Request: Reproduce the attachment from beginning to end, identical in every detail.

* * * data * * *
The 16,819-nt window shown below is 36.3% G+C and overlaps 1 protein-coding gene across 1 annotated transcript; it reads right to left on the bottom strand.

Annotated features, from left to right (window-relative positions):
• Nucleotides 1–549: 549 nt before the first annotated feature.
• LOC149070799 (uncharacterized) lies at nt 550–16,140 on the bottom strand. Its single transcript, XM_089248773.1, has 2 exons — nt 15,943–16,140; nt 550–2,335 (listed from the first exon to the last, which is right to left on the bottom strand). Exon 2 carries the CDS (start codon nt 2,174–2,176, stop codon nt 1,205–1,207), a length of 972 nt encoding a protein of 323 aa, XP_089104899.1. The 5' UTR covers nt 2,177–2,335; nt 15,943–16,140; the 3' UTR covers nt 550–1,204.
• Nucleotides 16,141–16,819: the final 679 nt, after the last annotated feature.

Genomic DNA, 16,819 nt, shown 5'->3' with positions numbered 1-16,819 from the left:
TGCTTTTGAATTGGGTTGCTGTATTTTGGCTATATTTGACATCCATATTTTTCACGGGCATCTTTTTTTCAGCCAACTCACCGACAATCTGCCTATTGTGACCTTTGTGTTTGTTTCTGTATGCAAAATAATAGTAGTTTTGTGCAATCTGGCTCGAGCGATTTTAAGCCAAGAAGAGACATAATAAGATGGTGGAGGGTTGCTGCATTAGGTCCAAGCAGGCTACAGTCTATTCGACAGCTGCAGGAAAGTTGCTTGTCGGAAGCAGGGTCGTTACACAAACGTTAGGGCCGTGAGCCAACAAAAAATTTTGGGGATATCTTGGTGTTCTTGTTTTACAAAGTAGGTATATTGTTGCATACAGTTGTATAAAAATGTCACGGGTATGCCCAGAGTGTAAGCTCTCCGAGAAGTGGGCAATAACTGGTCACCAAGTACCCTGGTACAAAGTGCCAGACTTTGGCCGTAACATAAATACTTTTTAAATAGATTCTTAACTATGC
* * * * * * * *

The 16,819-nt window shown below is 36.3% G+C and overlaps 1 protein-coding gene across 1 annotated transcript; it reads right to left on the bottom strand.

Annotated features, from left to right (window-relative positions):
• Nucleotides 1–549: 549 nt before the first annotated feature.
• LOC149070799 (uncharacterized) lies at nt 550–16,140 on the bottom strand. Its single transcript, XM_089248773.1, has 2 exons — nt 15,943–16,140; nt 550–2,335 (listed from the first exon to the last, which is right to left on the bottom strand). Exon 2 carries the CDS (start codon nt 2,174–2,176, stop codon nt 1,205–1,207), a length of 972 nt encoding a protein of 323 aa, XP_089104899.1. The 5' UTR covers nt 2,177–2,335; nt 15,943–16,140; the 3' UTR covers nt 550–1,204.
• Nucleotides 16,141–16,819: the final 679 nt, after the last annotated feature.

Genomic DNA, 16,819 nt, shown 5'->3' with positions numbered 1-16,819 from the left:
TGCTTTTGAATTGGGTTGCTGTATTTTGGCTATATTTGACATCCATATTTTTCACGGGCATCTTTTTTTCAGCCAACTCACCGACAATCTGCCTATTGTGACCTTTGTGTTTGTTTCTGTATGCAAAATAATAGTAGTTTTGTGCAATCTGGCTCGAGCGATTTTAAGCCAAGAAGAGACATAATAAGATGGTGGAGGGTTGCTGCATTAGGTCCAAGCAGGCTACAGTCTATTCGACAGCTGCAGGAAAGTTGCTTGTCGGAAGCAGGGTCGTTACACAAACGTTAGGGCCGTGAGCCAACAAAAAATTTTGGGGATATCTTGGTGTTCTTGTTTTACAAAGTAGGTATATTGTTGCATACAGTTGTATAAAAATGTCACGGGTATGCCCAGAGTGTAAGCTCTCCGAGAAGTGGGCAATAACTGGTCACCAAGTACCCTGGTACAAAGTGCCAGACTTTGGCCGTAACATAAATACTTTTTAAATAGATTCTTAACTATGC